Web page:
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Work Place Legal FOR MENTION 74
November 2020

Dismissal after making bullying complaints: Landmark payout in general protections case

Roohizadegan v TechnologyOne Limited (No 2) [2020] FCA 1407

A recent decision of Kerr J of the Federal Court of Australia (‘FCA’) has seen an employee awarded compensation, damages and penalties totalling just over $5.2million in a landmark judgment against his former employer and its CEO.

Mr Roohizadegan took action against his former employer, TechnologyOne Ltd, and its CEO, Mr Di Marco, for unlawful dismissal and breach of contract.

Mr Roohizadegan was the State Manager for TechnologyOne Ltd, a software company from 2006 to 2016. He was a strong performer and was granted share options in TechnologyOne in addition to his contracted salary, a benefit which no other State Manager received.

During his employment, Mr Roohizadegan’s daughter became gravely ill and his mental health suffered as a result. In order to distract himself, Mr Roohizadegan spent more time at work and hid his depressive disorder from his colleagues and employer. Despite this, he continued to perform to an exemplary standard in his role.

Between 2014 and 2016, Mr Roohizadegan made several bullying complaints. He also indicated that he may bring legal action to stop the bullying behaviour.

On 18 May 2016, Mr Roohizadegan was summarily dismissed by Mr Di Marco. Mr Roohizadegan claimed that the summary dismissal was prohibited under s 340(1) of the Fair Work Act 2009 (“the FWA”) - adverse action due to exercising workplace right - and/or section 351 – discrimination. The allegations were denied by TechnologyOne Ltd, who claimed Mr Roohizadegan was dismissed for lawful and valid reasons: stagnating profits in his region, his failure to work well with different managers and that his team was “in crisis”.

During the hearing, the FCA confined the case to the claim that Mr Roohizadegan was dismissed for reasons prohibited by section 340 of the FWA, being:

  • Seven instances of his exercising his workplace rights by making complaints in relation to his employment: in particular, complaints of bullying;
  • His proposed exercise of his right to bring legal proceedings under a workplace law;
  • His proposed exercise of a safety net contractual entitlement; and
  • His having a safety net contractual entitlement.

Additionally, Mr Roohizadegan provided evidence that as a result of his dismissal he suffered a mental breakdown. The FCA examined contested expert evidence regarding whether the breakdown was caused by the dismissal, or if it was a manifestation of his earlier depressive disorder. It was not disputed that after he was dismissed Mr Roohizadegan became incapable of ever working again, and psychiatric evidence adduced during the trial established a poor outlook for Mr Roohizadegan ever working in roles for which he was qualified again.

Psychiatric evidence before the Court also established that the conduct of TechnologyOne Ltd and Mr Di Marco had aggravated Mr Roohizadegan’s pre-existing depressive disorder, and he consequently lost his ability to work.

The Court found Mr Roohizadegan to be a more credible witness than Mr Di Marco, aided significantly by Mr Roohizadegan’s evidence including notes he made at the time and clear recollection of events.

One question during the proceeding was whether the call to dismiss Mr Roohizadegan was made by the executive team of TechnologyOne Ltd or by the CEO personally.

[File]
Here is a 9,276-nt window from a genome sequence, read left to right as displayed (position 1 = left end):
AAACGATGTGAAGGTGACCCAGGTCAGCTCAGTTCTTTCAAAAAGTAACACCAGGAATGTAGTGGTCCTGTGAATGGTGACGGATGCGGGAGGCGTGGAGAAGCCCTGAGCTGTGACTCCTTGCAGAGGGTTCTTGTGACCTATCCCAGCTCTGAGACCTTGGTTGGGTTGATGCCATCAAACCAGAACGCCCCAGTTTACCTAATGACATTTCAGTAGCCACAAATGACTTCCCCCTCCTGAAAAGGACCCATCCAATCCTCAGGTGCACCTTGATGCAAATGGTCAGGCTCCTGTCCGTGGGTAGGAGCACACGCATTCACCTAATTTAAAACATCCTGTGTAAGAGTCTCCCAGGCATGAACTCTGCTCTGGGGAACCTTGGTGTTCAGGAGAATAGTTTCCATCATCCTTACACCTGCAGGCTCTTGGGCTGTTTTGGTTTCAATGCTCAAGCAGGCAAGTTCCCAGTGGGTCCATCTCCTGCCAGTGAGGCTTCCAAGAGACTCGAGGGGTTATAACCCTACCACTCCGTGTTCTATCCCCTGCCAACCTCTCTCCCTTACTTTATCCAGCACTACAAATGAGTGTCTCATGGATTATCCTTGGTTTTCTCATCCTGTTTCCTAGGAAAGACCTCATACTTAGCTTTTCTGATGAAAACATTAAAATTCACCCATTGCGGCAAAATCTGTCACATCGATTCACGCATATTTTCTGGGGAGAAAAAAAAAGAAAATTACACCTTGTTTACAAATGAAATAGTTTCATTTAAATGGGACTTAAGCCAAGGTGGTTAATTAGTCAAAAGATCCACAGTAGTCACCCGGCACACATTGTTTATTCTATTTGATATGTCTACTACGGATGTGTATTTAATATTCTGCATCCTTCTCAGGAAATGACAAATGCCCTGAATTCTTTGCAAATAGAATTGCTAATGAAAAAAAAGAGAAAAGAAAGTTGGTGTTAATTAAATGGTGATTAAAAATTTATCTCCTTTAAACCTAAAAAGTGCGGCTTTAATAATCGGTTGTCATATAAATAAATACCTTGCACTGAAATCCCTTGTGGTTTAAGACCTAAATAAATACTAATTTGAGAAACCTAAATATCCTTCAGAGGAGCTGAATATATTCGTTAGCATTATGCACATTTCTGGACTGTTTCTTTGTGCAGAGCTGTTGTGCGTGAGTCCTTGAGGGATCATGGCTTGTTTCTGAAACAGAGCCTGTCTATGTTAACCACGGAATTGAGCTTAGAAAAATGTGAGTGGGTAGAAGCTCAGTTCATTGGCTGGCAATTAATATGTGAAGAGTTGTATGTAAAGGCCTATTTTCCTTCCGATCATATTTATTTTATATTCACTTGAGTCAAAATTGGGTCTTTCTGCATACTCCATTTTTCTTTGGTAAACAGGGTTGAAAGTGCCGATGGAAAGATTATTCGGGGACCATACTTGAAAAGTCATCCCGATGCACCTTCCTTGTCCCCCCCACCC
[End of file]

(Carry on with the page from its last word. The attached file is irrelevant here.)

The Court held the view that the decision was made by Mr Di Marco himself, after refusing to follow the advice of the employer’s HR Advisor to investigate Mr Roohizadegan’s bullying allegations as well as reports made by Mr Roohizadegan’s colleagues and subordinates concerning his behaviour and management style

Further, in the decision Kerr J stated:

“…I am satisfied that Mr Di Marco was fully aware of the significance of Mr Roohizadegan’s exercise of his workplace rights. I am entirely satisfied that Mr Roohizadegan’s exercise of those rights became and was a substantial and operative factor in Mr Di Marco’s reasons for taking adverse action against him.”

Mr Roohizadegan’s application was upheld under the FWA and contract.

Orders made:

  • Pecuniary penalties for the adverse action: $40,000 against TechnologyOne; $7,000 against Di Marco personally, both to be paid to Mr Roohizadegan.
  • Compensation of $756,410 to be paid by TechnologyOne Ltd to Mr Roohizadegan for forgone share options.
  • Compensation to be paid by TechnologyOne Ltd to Mr Roohizadegan for future economic loss in the sum of $2,825,000.
  • General damages to be paid by TechnologyOne Ltd to Mr Roohizadegan in the sum of $10,000.
  • Damages for breach of contract to be paid by TechnologyOne Ltd to Mr Roohizadegan in the sum of $1,590,000, for commissions owed on profits made in his region.

The total funds payable to Mr Roohizadegan were $5,221,410.

Lessons for employers

  • Employers must not take adverse action against e.g. terminate an employee because they have exercised a workplace right, including but not limited to the making of a complaint.
  • If allegations of workplace bullying are made by an employee, employers must undertake investigations in a timely manner and particularly prior to any decision to terminate.
  • Members of the executive team can be held personally liable for unlawful dismissal where they are the decision maker.
  • Employers should be aware of and provide support for mental health of employees. Mental health of staff both during and after employment can be considered and contribute to compensation for future economic loss.

For assistance regarding the above issues, please do not hesitate to contact Workplace Legal on (03) 9972 4950.

Suite 101, 88 Albert Road
South Melbourne VIC 3205
tel 03 9972 4950
fax 03 9923 6441

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